Africa’s young female ministers: Mali follows Botswana, Zimbabwe

Mali’s president, Ibrahim Boubacar Keita on Monday named Kamissa Camara as his new foreign minister, joining a 33 member cabinet tasked with restoring peace and rebuilding the economy in Keita’s second and final term.

35-year Camara previously served as Keita’s foreign policy adviser, a position she was appointed to in July this year.

Camara, who is the first woman to hold the position of foreign affairs minister in Mali’s history is the founder of the Sahel Strategy Forum, a platform that promotes peace, security and development across the Sahel.

‘‘My mission is to help the West make sense of African politics by building intellectual bridges between sub-Saharan Africa, Europe and the United States,’‘ reads part of Camara’s bio on her personal website.

Mali’s 35-year old foreign minister

Camara, who recently left her illustrious career in the United States to serve her country has previously described herself as an ‘American woman who was born and raised in France by West African parents’.

She worked with the Foreign Service Institute of the U.S. Department of State to train U.S. diplomats travelling to sub-Saharan Africa on the political, security, institutional and governance challenges facing the continent.

Camara holds a B.A. in Applied Foreign Languages, specializing in International Relations from Université Denis Diderot (Paris, France) after completing a B.A. in Applied Foreign Languages, specializing in International Relations from Université Denis Diderot (Paris, France).

Zimbabwe’s 34-year old sports minister

Last week, Zimbabwe’s president, Emmerson Mnangagwa named a 20 member cabinet, tasked with the herculean task of fixing an economy that was shattered by controversial national and foreign policies during Robert Mugabe’s rule.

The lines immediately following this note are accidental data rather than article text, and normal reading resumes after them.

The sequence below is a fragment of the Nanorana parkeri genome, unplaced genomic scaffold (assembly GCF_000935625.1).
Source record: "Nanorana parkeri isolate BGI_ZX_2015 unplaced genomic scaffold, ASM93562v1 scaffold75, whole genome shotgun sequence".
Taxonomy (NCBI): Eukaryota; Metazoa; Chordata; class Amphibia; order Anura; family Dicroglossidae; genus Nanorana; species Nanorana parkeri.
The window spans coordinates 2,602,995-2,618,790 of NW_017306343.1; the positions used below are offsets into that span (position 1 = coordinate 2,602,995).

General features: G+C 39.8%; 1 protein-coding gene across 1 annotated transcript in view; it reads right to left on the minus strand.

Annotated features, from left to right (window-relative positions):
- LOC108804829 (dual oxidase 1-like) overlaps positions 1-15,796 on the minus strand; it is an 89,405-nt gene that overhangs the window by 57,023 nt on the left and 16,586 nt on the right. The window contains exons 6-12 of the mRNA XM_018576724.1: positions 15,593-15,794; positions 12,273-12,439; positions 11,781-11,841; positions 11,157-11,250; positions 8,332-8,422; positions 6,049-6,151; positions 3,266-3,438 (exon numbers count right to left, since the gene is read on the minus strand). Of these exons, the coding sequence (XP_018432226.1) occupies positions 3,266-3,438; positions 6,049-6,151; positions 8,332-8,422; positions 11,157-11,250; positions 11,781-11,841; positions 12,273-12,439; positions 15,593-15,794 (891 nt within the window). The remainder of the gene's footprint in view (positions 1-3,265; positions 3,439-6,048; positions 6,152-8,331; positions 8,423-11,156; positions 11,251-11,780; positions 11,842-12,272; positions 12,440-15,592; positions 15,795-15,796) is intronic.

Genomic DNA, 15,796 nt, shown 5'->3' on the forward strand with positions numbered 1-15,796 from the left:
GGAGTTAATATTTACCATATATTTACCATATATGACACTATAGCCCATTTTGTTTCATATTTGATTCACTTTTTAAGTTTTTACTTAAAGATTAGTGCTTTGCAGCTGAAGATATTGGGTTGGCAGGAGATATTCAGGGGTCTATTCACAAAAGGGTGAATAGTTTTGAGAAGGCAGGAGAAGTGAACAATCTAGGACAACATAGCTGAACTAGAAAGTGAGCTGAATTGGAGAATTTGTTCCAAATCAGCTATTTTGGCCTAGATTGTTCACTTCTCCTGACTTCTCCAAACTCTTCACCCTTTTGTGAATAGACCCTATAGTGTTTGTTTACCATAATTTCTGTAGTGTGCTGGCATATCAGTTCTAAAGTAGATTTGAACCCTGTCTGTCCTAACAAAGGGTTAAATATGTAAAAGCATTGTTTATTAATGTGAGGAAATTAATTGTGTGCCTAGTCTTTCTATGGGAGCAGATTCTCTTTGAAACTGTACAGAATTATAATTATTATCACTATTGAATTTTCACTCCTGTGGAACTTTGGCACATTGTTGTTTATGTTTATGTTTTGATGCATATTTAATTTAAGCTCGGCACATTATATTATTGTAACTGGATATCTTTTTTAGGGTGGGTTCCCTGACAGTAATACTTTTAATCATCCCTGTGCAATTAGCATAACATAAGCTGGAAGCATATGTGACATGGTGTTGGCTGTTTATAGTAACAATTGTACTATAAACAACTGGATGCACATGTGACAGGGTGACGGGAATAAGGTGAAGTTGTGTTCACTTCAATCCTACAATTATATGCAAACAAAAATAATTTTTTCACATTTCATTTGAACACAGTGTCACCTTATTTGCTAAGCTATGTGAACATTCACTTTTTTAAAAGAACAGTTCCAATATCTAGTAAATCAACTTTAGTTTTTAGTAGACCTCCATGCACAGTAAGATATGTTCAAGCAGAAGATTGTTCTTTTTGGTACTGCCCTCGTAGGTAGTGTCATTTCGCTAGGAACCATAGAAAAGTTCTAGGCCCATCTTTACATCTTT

While the finance minister, Mthuli Ncube has grabbed all the headlines as he outlines his plans for the economy, several Zimbabweans were impressed by Mnangagwa’s choice of youth minister.

34-year-old Kirsty Coventry, who won a swimming Olympic gold medal for her country, was the surprise pick for the Youth, Sports, Art and Recreation docket.

Coventry, who is also serving as the chair of the International Olympic Committee (IOC) Athletes Commission, said it was an honour to be appointed to serve her country in yet another capacity.

‘‘I will continue to carry our flag with pride and dedication of service so we can come together and take Zimbabwe forward,’‘ said Coventry.


For many in Zimbabwe, the youthful minister is the ideal candidate, to represent the voice of young people who have often accused government officials of being ‘too old’ and ‘out of touch’ with today’s generation.


Botswana’s 30-year old investment minister

In April this year, Botswana’s 30-year-old minister for Investment, Trade and Industry became an internet sensation as young people across Africa saw her as a beacon of hope for youth representation at the highest level in politics.

Bogolo Joy Kenewendo, who became Botswana’s youngest ever minister, had made history as the youngest MP when she was appointed by the former president Ian Khama in 2016.

Kenewendo who holds an MSc in International Economics from the University of Sussex in the United Kingdom, is passionate about development, poverty eradication, reducing inequalities and empowering women and youth.

She founded Molaya Kgosi, a women leadership and mentorship programme which was inspired by the young African women leaders’ forum which was hosted by Michelle Obama in 2011.



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